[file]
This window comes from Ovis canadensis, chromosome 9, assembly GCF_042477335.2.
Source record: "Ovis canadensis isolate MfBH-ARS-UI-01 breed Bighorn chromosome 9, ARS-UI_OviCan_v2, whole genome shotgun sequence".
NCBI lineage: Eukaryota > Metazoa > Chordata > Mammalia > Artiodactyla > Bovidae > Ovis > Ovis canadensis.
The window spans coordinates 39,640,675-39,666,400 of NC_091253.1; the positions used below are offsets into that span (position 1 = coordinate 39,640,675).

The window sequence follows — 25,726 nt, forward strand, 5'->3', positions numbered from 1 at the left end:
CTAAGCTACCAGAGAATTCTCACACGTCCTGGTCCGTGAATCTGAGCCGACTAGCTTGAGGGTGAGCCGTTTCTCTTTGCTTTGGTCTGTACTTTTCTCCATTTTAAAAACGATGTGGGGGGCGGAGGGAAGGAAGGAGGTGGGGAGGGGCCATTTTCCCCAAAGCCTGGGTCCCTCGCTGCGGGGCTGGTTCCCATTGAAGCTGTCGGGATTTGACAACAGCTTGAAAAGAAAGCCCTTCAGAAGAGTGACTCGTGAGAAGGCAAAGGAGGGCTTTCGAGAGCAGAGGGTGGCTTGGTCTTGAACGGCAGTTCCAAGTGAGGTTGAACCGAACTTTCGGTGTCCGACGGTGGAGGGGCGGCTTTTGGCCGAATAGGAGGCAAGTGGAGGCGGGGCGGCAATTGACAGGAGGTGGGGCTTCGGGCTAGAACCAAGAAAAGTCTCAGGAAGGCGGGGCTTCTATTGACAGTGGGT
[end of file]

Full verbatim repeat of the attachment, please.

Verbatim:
This window comes from Ovis canadensis, chromosome 9, assembly GCF_042477335.2.
Source record: "Ovis canadensis isolate MfBH-ARS-UI-01 breed Bighorn chromosome 9, ARS-UI_OviCan_v2, whole genome shotgun sequence".
NCBI lineage: Eukaryota > Metazoa > Chordata > Mammalia > Artiodactyla > Bovidae > Ovis > Ovis canadensis.
The window spans coordinates 39,640,675-39,666,400 of NC_091253.1; the positions used below are offsets into that span (position 1 = coordinate 39,640,675).

The window sequence follows — 25,726 nt, forward strand, 5'->3', positions numbered from 1 at the left end:
CTAAGCTACCAGAGAATTCTCACACGTCCTGGTCCGTGAATCTGAGCCGACTAGCTTGAGGGTGAGCCGTTTCTCTTTGCTTTGGTCTGTACTTTTCTCCATTTTAAAAACGATGTGGGGGGCGGAGGGAAGGAAGGAGGTGGGGAGGGGCCATTTTCCCCAAAGCCTGGGTCCCTCGCTGCGGGGCTGGTTCCCATTGAAGCTGTCGGGATTTGACAACAGCTTGAAAAGAAAGCCCTTCAGAAGAGTGACTCGTGAGAAGGCAAAGGAGGGCTTTCGAGAGCAGAGGGTGGCTTGGTCTTGAACGGCAGTTCCAAGTGAGGTTGAACCGAACTTTCGGTGTCCGACGGTGGAGGGGCGGCTTTTGGCCGAATAGGAGGCAAGTGGAGGCGGGGCGGCAATTGACAGGAGGTGGGGCTTCGGGCTAGAACCAAGAAAAGTCTCAGGAAGGCGGGGCTTCTATTGACAGTGGGT